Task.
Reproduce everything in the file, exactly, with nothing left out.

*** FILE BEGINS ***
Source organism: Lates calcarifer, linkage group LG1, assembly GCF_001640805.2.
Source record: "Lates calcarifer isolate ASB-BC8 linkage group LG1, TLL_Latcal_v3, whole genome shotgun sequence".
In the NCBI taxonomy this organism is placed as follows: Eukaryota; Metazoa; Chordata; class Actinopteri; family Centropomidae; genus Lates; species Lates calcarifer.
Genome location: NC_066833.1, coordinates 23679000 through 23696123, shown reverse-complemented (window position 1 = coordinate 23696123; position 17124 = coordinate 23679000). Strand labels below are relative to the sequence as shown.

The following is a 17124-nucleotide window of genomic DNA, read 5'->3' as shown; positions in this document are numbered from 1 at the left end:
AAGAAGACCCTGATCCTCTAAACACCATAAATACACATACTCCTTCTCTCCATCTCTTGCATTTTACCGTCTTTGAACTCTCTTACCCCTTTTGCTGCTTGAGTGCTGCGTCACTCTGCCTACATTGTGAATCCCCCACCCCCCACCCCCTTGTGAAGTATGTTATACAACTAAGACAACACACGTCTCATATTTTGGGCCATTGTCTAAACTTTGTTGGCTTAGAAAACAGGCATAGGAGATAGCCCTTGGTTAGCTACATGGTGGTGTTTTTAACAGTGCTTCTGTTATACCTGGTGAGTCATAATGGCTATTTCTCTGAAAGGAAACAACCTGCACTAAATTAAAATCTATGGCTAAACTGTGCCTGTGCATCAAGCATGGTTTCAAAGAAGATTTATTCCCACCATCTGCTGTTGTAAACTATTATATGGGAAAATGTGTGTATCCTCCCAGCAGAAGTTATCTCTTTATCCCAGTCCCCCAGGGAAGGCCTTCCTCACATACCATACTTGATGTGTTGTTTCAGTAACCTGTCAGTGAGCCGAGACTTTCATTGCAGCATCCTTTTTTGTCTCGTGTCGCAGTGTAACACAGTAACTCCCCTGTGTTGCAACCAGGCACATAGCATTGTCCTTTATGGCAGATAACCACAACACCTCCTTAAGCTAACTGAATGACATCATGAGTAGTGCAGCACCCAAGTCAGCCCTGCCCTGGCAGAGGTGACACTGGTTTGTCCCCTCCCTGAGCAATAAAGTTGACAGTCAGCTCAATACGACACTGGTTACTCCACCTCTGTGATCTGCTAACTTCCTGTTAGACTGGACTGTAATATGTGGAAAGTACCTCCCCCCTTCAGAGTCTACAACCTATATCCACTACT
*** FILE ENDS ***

Source organism: Lates calcarifer, linkage group LG1, assembly GCF_001640805.2.
Source record: "Lates calcarifer isolate ASB-BC8 linkage group LG1, TLL_Latcal_v3, whole genome shotgun sequence".
In the NCBI taxonomy this organism is placed as follows: Eukaryota; Metazoa; Chordata; class Actinopteri; family Centropomidae; genus Lates; species Lates calcarifer.
Genome location: NC_066833.1, coordinates 23679000 through 23696123, shown reverse-complemented (window position 1 = coordinate 23696123; position 17124 = coordinate 23679000). Strand labels below are relative to the sequence as shown.

The following is a 17124-nucleotide window of genomic DNA, read 5'->3' as shown; positions in this document are numbered from 1 at the left end:
AAGAAGACCCTGATCCTCTAAACACCATAAATACACATACTCCTTCTCTCCATCTCTTGCATTTTACCGTCTTTGAACTCTCTTACCCCTTTTGCTGCTTGAGTGCTGCGTCACTCTGCCTACATTGTGAATCCCCCACCCCCCACCCCCTTGTGAAGTATGTTATACAACTAAGACAACACACGTCTCATATTTTGGGCCATTGTCTAAACTTTGTTGGCTTAGAAAACAGGCATAGGAGATAGCCCTTGGTTAGCTACATGGTGGTGTTTTTAACAGTGCTTCTGTTATACCTGGTGAGTCATAATGGCTATTTCTCTGAAAGGAAACAACCTGCACTAAATTAAAATCTATGGCTAAACTGTGCCTGTGCATCAAGCATGGTTTCAAAGAAGATTTATTCCCACCATCTGCTGTTGTAAACTATTATATGGGAAAATGTGTGTATCCTCCCAGCAGAAGTTATCTCTTTATCCCAGTCCCCCAGGGAAGGCCTTCCTCACATACCATACTTGATGTGTTGTTTCAGTAACCTGTCAGTGAGCCGAGACTTTCATTGCAGCATCCTTTTTTGTCTCGTGTCGCAGTGTAACACAGTAACTCCCCTGTGTTGCAACCAGGCACATAGCATTGTCCTTTATGGCAGATAACCACAACACCTCCTTAAGCTAACTGAATGACATCATGAGTAGTGCAGCACCCAAGTCAGCCCTGCCCTGGCAGAGGTGACACTGGTTTGTCCCCTCCCTGAGCAATAAAGTTGACAGTCAGCTCAATACGACACTGGTTACTCCACCTCTGTGATCTGCTAACTTCCTGTTAGACTGGACTGTAATATGTGGAAAGTACCTCCCCCCTTCAGAGTCTACAACCTATATCCACTACT